We conducted field work from August 2006 through April 2007 at SSA's Regional Office in Atlanta, Georgia. During our review, we relied on data extracted from SSA's MES and the Numident. We determined the data were sufficiently reliable to satisfy our audit objectives. Our tests of internal controls were limited to gaining an understanding of the laws, regulations and polices that govern the assignment and issuance of original and replacement SSNs cards and performing the tests identified above. The SSA entity audited was the Office of the Deputy Commissioner for Operations. We conducted our audit in accordance with generally accepted government auditing standards.
Sampling Methodology and Results
We reviewed a random sample of 275 Social Security number (SSN) applications processed through the SS-5 Assistant that resulted in the assignment of an original SSN or the issuance of a replacement Social Security card. We selected our sample from a universe of 3,337,772 SSN cards issued from January 1 through March 31, 2006. Our audit tested more than one control attribute for each SSN transaction.
We made all projections at the 90-percent confidence level.
Results - Original SSNs and Replacement SSN Cards with at Least One Compliance Error
Original SSNs and Replacement SSN Cards
With At Least One Compliance Error
Attribute Appraisal Projections
Population and Sample Data SSN Transactions
Total Population 3,337,772
Sample Size 275
SSN Transactions Processed with a Compliance Error 13
Projection to Population Projections
Lower Limit 94,078
Point Estimate 157,786
Upper Limit 247,355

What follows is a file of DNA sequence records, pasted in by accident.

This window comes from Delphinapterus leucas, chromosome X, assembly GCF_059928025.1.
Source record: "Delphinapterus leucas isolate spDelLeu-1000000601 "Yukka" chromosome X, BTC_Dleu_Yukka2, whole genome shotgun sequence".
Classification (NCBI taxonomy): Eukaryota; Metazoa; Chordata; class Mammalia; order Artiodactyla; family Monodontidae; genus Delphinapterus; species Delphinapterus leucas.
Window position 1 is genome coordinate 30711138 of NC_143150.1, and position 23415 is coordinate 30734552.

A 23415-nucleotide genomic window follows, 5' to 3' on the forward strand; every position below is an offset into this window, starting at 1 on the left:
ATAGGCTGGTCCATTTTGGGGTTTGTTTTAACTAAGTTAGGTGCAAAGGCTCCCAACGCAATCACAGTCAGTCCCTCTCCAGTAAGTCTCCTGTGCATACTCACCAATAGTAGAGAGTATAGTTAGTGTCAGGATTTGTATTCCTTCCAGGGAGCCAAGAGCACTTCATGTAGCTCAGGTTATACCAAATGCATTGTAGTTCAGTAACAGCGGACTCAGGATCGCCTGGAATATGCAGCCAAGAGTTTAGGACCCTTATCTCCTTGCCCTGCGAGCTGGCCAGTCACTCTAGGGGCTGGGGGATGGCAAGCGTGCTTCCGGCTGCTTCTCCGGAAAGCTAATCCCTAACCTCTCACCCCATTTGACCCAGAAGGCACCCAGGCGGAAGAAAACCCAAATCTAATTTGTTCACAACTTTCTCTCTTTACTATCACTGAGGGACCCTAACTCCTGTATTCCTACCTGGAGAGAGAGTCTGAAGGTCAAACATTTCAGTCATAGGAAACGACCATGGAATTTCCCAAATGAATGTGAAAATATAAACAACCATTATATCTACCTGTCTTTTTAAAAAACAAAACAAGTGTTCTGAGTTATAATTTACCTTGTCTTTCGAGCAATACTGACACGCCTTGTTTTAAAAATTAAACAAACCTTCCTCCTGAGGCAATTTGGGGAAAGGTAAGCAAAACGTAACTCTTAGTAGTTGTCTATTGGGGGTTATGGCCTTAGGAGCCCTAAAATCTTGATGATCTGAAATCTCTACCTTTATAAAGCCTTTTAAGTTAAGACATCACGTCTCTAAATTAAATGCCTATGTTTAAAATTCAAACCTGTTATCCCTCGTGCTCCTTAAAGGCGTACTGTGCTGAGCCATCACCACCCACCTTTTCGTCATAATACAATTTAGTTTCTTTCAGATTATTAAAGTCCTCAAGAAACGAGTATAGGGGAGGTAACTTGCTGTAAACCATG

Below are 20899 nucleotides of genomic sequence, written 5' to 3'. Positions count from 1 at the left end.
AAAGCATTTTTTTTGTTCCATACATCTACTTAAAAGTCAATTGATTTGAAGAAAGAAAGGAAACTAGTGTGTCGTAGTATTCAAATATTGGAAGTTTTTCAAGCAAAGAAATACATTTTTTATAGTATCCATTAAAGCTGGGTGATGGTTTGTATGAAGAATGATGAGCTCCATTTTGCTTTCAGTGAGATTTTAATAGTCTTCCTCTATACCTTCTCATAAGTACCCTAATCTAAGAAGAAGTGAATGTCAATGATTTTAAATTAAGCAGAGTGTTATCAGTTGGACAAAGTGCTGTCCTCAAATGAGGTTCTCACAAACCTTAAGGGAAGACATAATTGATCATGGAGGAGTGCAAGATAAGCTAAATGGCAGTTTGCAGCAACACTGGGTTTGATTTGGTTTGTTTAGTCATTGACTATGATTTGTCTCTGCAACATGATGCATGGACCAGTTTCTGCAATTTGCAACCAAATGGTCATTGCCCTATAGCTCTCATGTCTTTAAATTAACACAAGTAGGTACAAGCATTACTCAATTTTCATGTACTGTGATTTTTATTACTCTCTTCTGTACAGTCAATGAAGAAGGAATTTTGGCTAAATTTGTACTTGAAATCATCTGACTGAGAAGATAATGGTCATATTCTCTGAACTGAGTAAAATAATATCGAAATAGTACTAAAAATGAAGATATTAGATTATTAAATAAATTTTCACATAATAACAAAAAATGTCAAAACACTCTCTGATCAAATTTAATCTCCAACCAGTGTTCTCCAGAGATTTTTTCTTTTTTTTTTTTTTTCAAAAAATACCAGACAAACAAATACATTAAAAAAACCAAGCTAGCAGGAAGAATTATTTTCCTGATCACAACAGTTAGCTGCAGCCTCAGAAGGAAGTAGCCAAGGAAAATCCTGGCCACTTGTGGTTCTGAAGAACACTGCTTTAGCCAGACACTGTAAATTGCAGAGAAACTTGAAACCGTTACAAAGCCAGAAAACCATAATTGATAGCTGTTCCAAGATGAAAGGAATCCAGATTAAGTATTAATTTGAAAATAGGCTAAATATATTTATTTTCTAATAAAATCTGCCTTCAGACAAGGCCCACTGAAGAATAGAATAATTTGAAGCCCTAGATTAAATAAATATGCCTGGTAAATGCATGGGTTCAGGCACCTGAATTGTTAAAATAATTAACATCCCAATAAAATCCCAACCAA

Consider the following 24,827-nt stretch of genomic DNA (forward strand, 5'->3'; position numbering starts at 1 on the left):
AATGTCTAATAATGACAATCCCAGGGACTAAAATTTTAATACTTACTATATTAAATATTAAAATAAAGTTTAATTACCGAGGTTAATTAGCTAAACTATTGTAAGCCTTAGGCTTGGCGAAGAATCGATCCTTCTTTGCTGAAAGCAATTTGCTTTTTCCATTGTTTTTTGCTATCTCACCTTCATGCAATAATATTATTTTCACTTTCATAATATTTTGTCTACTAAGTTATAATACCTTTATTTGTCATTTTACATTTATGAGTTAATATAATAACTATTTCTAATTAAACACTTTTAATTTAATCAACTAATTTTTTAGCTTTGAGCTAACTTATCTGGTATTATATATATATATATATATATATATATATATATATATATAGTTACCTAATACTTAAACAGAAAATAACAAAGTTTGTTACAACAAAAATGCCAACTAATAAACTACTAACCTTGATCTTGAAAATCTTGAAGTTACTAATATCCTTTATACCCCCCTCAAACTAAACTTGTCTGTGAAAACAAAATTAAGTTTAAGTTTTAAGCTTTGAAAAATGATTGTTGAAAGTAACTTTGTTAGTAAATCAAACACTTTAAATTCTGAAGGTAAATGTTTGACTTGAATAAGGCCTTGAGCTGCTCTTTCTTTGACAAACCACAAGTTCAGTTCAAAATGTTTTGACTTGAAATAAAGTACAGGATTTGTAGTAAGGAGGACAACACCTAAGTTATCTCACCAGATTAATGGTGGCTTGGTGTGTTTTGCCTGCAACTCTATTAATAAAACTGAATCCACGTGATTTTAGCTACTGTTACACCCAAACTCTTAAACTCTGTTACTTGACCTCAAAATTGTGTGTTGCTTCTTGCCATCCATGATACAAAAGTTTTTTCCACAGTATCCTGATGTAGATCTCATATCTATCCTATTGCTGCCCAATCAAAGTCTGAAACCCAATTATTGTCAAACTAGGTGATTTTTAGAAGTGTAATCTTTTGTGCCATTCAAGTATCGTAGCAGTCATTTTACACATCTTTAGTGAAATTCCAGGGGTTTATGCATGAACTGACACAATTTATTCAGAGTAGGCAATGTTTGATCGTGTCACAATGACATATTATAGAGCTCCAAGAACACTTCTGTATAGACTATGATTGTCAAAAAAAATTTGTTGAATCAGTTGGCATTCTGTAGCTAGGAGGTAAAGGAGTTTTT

Date: June 20, 2007
To: Patrick P. O'Carroll, Jr.
From: Larry W. Dye
Subject: Office of the Inspector General (OIG) Draft Report, "Field Office Use of the SS-5 Assistant" (A-04-07-17026)--INFORMATION
We appreciate OIG's efforts in conducting this review. Our comments on the draft report's content and recommendations are attached.
Please let me know if we can be of further assistance. Staff inquiries may be directed to Ms. Candace Skurnik, Director, Audit Management and Liaison Staff, at 410 965-4636.
COMMENTS ON THE OFFICE OF THE INSPECTOR GENERAL (OIG) DRAFT REPORT, "FIELD OFFICE USE OF THE SS-5 ASSISTANT" (A-04-07-17026)
Thank you for the opportunity to review and comment on the draft report. We are pleased that OIG concluded that the SS-5 Assistant is effective in ensuring the accuracy of the Social Security number (SSN) assignment process. We are also pleased that OIG did not find any fraud in this audit related to the Social Security Administration's (SSA) acceptance of Certificates of Naturalization as proof of citizenship. We appreciate OIG's willingness to incorporate the comments made at the exit conference into the formal draft. Below are our responses to the specific recommendations and some technical comments.